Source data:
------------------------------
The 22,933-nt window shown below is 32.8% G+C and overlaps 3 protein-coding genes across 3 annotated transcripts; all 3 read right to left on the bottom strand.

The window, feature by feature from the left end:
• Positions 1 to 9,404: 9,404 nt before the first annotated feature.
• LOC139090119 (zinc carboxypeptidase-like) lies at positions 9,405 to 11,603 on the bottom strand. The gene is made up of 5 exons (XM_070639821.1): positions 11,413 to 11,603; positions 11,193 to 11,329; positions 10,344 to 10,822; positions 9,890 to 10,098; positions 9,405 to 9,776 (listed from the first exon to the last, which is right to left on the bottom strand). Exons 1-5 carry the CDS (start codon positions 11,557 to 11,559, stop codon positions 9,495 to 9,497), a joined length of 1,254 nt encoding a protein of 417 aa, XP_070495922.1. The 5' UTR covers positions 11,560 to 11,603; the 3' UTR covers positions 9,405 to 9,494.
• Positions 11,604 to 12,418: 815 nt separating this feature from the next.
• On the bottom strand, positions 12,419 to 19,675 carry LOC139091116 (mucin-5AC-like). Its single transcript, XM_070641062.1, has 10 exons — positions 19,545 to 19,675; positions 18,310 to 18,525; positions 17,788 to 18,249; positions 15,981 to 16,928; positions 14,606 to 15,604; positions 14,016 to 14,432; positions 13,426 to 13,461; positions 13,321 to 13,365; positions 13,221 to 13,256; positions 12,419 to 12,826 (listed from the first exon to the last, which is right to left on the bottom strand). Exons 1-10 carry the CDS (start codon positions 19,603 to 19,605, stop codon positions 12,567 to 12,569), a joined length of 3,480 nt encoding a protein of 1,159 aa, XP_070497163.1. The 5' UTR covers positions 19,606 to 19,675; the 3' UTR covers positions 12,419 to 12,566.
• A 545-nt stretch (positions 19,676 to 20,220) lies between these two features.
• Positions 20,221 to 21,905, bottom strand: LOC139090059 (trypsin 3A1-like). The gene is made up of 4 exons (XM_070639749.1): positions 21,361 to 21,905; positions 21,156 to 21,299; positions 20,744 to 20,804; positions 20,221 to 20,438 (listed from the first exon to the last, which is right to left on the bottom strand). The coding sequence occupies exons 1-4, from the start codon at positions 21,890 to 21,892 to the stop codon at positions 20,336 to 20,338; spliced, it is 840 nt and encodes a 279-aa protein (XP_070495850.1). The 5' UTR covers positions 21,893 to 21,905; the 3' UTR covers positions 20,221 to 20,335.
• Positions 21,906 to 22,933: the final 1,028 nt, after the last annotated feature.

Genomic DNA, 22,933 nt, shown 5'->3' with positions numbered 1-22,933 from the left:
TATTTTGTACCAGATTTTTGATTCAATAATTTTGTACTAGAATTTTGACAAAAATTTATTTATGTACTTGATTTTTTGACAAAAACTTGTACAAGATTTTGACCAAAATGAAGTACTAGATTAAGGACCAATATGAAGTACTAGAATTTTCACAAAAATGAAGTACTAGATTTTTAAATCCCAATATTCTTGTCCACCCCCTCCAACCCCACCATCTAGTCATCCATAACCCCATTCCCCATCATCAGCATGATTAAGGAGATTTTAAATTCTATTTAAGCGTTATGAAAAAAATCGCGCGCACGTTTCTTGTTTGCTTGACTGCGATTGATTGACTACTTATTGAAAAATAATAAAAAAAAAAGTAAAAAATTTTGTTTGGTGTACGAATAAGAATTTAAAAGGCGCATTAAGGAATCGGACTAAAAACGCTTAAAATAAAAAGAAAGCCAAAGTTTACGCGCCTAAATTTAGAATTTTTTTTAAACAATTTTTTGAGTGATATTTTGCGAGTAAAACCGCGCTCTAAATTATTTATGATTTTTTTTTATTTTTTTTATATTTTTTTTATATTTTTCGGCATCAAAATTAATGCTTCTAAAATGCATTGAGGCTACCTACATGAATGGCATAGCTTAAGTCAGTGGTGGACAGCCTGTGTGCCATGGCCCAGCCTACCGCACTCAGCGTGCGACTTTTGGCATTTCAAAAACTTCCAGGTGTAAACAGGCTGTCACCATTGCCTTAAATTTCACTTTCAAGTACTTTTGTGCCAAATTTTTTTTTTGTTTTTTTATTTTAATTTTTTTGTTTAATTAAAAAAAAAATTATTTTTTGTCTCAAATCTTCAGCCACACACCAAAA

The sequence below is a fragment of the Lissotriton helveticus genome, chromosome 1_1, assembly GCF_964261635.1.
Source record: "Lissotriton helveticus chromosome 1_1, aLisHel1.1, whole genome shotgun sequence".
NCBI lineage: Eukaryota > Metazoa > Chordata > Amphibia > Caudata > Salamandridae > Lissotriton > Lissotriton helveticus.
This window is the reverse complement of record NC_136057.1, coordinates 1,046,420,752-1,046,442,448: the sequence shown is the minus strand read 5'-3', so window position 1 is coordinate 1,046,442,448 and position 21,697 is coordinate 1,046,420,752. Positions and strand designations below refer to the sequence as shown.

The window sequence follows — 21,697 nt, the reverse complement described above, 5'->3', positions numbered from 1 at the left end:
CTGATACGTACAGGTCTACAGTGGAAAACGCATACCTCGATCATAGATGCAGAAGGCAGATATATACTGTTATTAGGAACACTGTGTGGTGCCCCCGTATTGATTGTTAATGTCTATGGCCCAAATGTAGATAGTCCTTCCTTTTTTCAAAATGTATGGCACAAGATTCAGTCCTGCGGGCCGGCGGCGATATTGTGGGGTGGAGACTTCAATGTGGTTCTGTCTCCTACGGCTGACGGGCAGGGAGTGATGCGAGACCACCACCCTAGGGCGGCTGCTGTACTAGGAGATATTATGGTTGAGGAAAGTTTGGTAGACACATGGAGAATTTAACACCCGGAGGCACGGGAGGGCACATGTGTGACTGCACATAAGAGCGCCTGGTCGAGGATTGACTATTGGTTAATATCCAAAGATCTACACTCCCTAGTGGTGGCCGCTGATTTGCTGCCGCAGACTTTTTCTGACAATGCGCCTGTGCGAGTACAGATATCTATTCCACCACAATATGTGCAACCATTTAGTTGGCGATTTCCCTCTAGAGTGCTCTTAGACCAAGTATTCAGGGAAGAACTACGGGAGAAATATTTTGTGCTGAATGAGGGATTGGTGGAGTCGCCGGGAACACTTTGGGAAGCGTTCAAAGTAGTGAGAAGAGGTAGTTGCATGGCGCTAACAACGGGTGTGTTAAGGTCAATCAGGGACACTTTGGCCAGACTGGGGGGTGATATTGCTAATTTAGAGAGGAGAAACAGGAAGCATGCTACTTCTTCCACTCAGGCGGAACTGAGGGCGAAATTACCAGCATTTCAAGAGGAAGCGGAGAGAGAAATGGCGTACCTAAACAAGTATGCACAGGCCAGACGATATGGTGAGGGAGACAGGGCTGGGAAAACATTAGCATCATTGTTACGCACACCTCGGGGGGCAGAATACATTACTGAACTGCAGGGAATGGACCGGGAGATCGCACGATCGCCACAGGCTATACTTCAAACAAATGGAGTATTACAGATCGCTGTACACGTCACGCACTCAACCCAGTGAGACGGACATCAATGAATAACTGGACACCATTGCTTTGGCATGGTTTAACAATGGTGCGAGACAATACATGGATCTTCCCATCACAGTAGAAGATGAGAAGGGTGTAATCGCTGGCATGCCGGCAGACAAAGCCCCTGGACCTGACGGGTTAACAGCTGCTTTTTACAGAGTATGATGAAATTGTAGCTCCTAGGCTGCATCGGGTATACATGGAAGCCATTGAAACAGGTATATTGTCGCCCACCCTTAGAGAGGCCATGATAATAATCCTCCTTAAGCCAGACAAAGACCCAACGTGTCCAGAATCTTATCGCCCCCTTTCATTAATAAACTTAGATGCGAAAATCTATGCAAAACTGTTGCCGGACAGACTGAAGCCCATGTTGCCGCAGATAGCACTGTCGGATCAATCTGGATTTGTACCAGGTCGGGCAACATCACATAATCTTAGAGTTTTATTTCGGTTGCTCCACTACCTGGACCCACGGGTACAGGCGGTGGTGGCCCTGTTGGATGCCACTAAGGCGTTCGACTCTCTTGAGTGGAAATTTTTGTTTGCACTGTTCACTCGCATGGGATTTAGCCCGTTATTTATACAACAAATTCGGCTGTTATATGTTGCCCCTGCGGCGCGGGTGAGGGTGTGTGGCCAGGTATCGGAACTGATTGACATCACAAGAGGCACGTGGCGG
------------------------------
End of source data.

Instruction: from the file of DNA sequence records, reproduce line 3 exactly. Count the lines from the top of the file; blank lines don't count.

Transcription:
• Positions 1 to 9,404: 9,404 nt before the first annotated feature.